In a new campaign for Skimmies slipshorts, Jockey is hoping actress Alyson Hannigan can win more women over to this hybrid form of undies: It smooths like a slip, looks like shorts and doesn’t strangle like Spanx.
The brand was introduced three years ago for a diverse group of women, including those who like dresses but fear inadvertent exposure, or who want some of the effects of shapewear, but without any of the girdle-like discomfort that comes along with compression fabrics. “We’ve had more than 2,000 reviews since then,” says Jessica Burns, director of integrated marketing at Jockey International, “many describing exactly the kinds of situations when they wear their Skimmies. Those stories became the inspiration for this campaign.”
The result is a digital and social media effort, #SavedBySkimmies, set to break this week. From Laird + Partners, the Hannigan videos are said to highlight some of those “sweaty, staticky and skirty moments of summer.” The four videos all direct women back to a microsite called The Solutionary, and explain how Skimmies can rescue them from such seasonal undie fails as “The Friction Affliction,” or “the bow-legged stride that aims to keep a dreaded thigh fire from ruining your day;” “The Flash Cycle,” “trying to keep covered when an unexpected breeze picks up;” “The Namaste Dry,” “when the hard work pays off but sweating it isn’t your style,” and “TheFlamingo,” “a multitasking mom technique used when the show must go on but showing too much skin isn’t in the script.”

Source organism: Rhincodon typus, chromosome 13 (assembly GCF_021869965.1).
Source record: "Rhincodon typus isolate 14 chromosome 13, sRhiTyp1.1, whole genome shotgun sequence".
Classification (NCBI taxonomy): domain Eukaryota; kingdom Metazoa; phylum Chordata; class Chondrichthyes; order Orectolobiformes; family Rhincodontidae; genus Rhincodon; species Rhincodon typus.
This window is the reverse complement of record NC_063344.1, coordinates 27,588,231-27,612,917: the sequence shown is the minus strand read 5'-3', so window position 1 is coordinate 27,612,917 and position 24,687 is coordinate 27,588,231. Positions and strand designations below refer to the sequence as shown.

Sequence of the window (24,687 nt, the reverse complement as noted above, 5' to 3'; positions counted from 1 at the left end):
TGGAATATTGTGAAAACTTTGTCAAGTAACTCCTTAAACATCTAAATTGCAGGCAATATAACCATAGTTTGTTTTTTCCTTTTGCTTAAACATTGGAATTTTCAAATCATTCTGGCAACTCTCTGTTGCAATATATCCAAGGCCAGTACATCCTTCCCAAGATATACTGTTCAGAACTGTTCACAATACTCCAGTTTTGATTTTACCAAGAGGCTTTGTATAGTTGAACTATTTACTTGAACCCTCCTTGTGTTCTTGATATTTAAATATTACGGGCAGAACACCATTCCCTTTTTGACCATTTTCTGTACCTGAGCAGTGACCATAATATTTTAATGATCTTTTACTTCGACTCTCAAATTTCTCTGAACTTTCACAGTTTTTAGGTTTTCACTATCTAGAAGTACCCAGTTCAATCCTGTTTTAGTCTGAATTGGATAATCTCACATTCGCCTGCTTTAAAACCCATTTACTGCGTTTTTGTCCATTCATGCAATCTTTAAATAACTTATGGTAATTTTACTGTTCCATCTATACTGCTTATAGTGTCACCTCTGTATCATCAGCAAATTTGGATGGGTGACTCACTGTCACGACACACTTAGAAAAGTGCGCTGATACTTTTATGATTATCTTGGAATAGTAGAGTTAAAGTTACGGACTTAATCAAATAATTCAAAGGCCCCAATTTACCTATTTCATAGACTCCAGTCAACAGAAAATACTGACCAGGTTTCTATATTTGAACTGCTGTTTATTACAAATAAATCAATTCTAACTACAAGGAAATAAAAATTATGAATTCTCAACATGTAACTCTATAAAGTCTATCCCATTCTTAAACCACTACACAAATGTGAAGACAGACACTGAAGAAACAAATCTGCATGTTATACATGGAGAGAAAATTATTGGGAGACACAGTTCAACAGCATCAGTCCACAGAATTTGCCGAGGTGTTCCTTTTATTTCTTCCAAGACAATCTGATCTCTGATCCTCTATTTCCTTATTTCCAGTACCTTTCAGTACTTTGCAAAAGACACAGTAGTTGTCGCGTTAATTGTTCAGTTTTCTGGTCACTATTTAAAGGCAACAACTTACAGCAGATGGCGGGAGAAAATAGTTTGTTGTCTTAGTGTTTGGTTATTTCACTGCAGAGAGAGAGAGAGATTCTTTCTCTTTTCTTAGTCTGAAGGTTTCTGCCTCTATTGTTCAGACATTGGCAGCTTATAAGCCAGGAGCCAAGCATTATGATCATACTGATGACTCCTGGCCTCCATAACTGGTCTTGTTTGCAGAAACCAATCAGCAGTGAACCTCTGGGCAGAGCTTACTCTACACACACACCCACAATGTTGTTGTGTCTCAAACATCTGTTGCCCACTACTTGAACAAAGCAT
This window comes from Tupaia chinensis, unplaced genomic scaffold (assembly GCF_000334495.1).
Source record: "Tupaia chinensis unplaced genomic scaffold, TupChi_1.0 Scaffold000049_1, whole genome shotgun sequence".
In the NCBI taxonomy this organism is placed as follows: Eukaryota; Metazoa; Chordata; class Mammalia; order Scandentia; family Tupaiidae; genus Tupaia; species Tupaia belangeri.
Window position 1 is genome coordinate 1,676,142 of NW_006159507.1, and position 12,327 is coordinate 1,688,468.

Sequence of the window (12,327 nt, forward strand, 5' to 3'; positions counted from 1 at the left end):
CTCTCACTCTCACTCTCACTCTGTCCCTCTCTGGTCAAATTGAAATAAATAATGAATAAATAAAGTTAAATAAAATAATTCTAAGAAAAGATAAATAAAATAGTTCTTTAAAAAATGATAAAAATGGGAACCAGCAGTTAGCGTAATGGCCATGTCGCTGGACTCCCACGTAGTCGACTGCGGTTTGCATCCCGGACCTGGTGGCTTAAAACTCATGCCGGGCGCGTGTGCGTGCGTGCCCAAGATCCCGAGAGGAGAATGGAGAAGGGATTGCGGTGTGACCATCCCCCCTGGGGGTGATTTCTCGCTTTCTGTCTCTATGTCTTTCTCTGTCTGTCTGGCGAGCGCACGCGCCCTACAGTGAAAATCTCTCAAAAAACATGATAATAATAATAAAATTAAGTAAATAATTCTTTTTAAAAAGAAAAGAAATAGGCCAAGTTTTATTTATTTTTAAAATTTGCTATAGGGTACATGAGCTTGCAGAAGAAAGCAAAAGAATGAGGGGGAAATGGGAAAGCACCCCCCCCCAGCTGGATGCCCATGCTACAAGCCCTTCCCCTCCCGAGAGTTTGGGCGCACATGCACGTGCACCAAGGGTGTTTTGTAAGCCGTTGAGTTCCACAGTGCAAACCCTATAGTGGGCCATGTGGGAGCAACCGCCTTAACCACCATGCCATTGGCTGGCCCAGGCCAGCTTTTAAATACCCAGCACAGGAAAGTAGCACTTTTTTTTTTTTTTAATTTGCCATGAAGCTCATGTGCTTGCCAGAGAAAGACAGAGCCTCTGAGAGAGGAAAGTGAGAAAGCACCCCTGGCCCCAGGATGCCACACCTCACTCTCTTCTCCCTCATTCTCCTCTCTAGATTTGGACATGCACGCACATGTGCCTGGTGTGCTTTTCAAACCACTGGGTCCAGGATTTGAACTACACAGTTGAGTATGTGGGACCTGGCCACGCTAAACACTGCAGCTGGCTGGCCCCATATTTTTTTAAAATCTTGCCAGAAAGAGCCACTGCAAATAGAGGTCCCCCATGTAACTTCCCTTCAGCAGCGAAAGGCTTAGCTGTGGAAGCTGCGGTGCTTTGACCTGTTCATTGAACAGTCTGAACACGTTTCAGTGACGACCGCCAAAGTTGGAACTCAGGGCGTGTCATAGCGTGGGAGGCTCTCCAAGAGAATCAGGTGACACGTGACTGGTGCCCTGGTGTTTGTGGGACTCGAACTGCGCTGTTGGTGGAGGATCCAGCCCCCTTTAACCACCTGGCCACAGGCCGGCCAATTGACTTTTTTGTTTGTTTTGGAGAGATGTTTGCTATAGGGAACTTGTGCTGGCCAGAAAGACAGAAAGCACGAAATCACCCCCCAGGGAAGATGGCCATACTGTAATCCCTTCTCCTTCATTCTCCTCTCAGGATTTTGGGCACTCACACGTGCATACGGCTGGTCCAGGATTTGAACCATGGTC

While Hannigan’s appeal to young moms is strong, “and she’s got the authentic, girlfriend-to-girlfriend appeal,” Burns tells Marketing Daily, “our target audience is much broader. My niece wears Skimmies, and so does my mother.” And the product is meant to appeal to any woman who has ever worn bike shorts or leggings under a dress to prevent such problems. (There’s even a girls’ version, to make monkey bars worry free. “Girls like to call them 'cartwheel shorts,’” she says.)
Jockey, based in Kenosha, Wisc., is privately held and doesn’t divulge sales for its brands. But NPD Group, the Port Washington, N.Y.-based market research company, says for the 12-month period ended in May, sales of women’s underwear and intimates is essentially flat, at $10.9 billion.